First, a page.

New models of communication
“Life is hard and people are bombarded, used, abused and skeptical. They live day to day in a stressed-out, over-committed, overextended survival mode—whether they go to church or not. They simply don’t have the margins for more, but they are looking for answers that will make a real difference in their lives.
“The church should make it easy to find those answers. Most of the time, unfortunately, that is not what happens. Too often churches just add to the confusion.”
I found this to be an incredibly useful book. As someone who has an advertising background, what this books shares lifts up how much things have change and how a new approach to “getting the word out” is upon us. This is important in local churches that are restarting or revitalizing, especially as resources (time, staff) are often scarce.
What Kem talks about is something I experienced during the last five years of ministry, but couldn’t put my finger on what was going on until I read this book. Her insight is both relevant and easy to apply.
Kem starts with the “myths of today” which include, “you are in control,” “the more choices the better,” “advertising creates interest,” “it worked before it will work again,” and “people care about what you say.”
While I didn’t hold to all of these myths, several did resonate. Kem does a good job in laying out the changing world and inviting a new, more appropriate response.
In “Removing Barriers to Entry” Kem discusses the roadblocks, distractions that stand in the way of ministry. She uses a photo from a restaurant in Taiwan where the plates are in the shape of toilet bowls. Yep. Toilet bowls.
She uses this to help us see where we have sent out confusing, contradicting, or just plan “not understandable” communications. For example: asking a newcomer to stand in worship, using words like “commitment,” “challenge” & “step-up,” in general communication that go to both leadership & newcomers to the community, jumping in someone’s path to shake their hands (can you say personal space), and using “pictures of people holding hands in a circle with their eyes closed to promote small groups” (loved that last one especially)….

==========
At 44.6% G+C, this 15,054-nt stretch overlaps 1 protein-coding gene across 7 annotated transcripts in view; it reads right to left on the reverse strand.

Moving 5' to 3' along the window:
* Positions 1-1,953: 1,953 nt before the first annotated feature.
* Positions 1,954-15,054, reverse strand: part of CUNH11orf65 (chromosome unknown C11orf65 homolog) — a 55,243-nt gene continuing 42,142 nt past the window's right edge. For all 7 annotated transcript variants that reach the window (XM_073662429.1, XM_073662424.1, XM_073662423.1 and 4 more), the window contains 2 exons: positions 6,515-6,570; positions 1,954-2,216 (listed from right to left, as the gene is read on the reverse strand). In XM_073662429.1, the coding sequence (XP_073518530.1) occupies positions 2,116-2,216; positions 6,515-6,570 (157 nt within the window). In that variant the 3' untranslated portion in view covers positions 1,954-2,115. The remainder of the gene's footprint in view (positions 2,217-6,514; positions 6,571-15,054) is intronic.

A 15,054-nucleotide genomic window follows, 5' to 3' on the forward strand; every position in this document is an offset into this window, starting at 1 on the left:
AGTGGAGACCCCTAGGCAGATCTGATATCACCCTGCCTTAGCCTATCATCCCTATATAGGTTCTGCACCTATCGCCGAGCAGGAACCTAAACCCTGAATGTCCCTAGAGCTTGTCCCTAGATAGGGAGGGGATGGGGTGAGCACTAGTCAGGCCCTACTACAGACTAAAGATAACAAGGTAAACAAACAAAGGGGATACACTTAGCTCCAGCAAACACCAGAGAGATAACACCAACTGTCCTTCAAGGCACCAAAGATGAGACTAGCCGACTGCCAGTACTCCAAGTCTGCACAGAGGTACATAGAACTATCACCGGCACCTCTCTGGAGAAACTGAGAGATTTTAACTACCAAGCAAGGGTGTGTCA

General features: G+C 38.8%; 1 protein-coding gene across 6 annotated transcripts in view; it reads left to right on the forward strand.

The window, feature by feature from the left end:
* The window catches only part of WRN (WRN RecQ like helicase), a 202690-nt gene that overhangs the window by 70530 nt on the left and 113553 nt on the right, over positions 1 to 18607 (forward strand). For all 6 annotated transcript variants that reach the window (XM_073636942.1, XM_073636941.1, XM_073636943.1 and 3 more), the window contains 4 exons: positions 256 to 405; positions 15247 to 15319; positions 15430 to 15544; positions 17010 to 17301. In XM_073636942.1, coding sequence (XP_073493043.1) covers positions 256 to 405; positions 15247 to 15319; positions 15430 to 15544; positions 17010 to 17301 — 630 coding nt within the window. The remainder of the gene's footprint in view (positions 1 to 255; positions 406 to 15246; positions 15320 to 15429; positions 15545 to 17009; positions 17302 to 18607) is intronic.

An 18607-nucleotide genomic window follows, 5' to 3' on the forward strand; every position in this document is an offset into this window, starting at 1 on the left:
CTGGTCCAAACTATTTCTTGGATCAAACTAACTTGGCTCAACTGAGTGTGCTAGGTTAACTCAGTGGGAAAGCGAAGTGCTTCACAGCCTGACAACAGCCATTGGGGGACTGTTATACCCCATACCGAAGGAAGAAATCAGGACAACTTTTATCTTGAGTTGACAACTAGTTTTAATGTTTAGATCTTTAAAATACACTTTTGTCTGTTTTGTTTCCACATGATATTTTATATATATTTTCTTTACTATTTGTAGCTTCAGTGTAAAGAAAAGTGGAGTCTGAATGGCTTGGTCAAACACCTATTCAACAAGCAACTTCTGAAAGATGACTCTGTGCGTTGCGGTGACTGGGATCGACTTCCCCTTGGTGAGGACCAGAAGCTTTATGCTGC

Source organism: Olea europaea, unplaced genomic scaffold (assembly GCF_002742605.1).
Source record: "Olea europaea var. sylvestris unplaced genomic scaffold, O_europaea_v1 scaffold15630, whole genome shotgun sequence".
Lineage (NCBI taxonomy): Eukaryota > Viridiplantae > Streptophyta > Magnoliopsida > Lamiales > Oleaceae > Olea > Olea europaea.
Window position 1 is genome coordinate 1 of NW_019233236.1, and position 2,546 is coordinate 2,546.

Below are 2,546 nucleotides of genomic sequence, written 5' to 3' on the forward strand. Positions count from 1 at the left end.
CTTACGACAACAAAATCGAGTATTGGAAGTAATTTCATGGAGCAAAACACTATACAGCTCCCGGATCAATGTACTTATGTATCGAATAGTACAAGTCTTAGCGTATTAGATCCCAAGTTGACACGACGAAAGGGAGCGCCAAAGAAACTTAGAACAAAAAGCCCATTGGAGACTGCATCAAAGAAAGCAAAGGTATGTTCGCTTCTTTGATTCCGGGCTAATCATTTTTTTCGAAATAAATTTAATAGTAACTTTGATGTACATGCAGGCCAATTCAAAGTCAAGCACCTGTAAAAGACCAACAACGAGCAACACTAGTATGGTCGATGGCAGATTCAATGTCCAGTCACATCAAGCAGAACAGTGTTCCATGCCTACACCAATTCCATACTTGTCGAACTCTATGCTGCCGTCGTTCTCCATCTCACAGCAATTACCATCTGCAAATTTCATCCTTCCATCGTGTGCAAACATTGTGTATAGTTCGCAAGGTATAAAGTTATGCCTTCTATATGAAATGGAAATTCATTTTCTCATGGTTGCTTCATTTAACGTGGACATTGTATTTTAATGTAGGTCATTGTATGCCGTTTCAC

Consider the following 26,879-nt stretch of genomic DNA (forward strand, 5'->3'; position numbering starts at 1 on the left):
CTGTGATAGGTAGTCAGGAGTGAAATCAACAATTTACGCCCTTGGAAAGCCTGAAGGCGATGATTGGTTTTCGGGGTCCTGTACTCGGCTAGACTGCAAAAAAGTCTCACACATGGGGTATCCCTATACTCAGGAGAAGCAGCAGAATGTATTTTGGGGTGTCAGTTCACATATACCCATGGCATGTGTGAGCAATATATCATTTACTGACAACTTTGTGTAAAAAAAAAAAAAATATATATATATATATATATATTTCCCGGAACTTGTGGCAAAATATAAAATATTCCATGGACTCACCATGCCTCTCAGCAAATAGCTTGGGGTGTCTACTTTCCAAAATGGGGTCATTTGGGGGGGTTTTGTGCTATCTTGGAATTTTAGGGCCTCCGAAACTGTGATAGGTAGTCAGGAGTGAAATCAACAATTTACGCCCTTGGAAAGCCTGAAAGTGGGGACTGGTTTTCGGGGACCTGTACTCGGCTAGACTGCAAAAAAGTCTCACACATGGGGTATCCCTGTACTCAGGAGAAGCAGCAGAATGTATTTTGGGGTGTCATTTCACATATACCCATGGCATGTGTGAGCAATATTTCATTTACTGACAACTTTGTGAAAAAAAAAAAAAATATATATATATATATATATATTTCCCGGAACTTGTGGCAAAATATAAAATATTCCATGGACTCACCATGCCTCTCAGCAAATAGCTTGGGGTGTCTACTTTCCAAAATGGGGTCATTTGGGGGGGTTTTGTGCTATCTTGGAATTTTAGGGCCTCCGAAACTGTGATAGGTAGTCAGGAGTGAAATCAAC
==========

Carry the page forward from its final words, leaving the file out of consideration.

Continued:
She also has a great list of “say this, not that”—
Say “connection” not “intimacy”
Say “group” not “small group”
Say “community” not “ministry”
Say “next step” not “go deeper”
Made me think…how am I communicating? Where do I confuse people? I see a bit of this as I try to explain the House Church Network but I am sure I don’t see it all. What about you?
The second concept that jumped out at me was in her “reduce the noise” chapter. Here her illustration comes from a friend who has 3rd and 4th graders who received from school 100 pieces of paper (and in just 5 days)! The overwhelm factor is immense!!!
She then asks the question “is there any way to simplify what my audience sees to make their experience with the church easier and more rewarding.” This invites me to think about how to discern what gets publicized and how it happens.
This chapter has changed my approach to church communication. I will be looking at what drives how and when we publicize things by asking what are our communication values and priorities? Kem recommends giving heavy emphasis to what speaks to 80% of the group such as (a) what is the next step to take after the sermon (b) all-church events. Medium and small emphasis go to the more niche events. Only 2-3 things are shared as announcements on Sunday. Print is minimal. The website is up to date and a computer sits in the lobby so newcomers can be shown what is coming up by going to the website and highlighting events.
I have been attending The Garden Church (Long Beach) and find they follow some of this. Most everything I need to know is great little postcards (special events, etc). No order of worship. Use their Facebook page and website for info you need to know. But, I will say their announcements go on FOREVER….
As I look toward doing things more “low maintenance and lightweight” so I can free up time from paper and for ministry, I am interested to see what this might look like….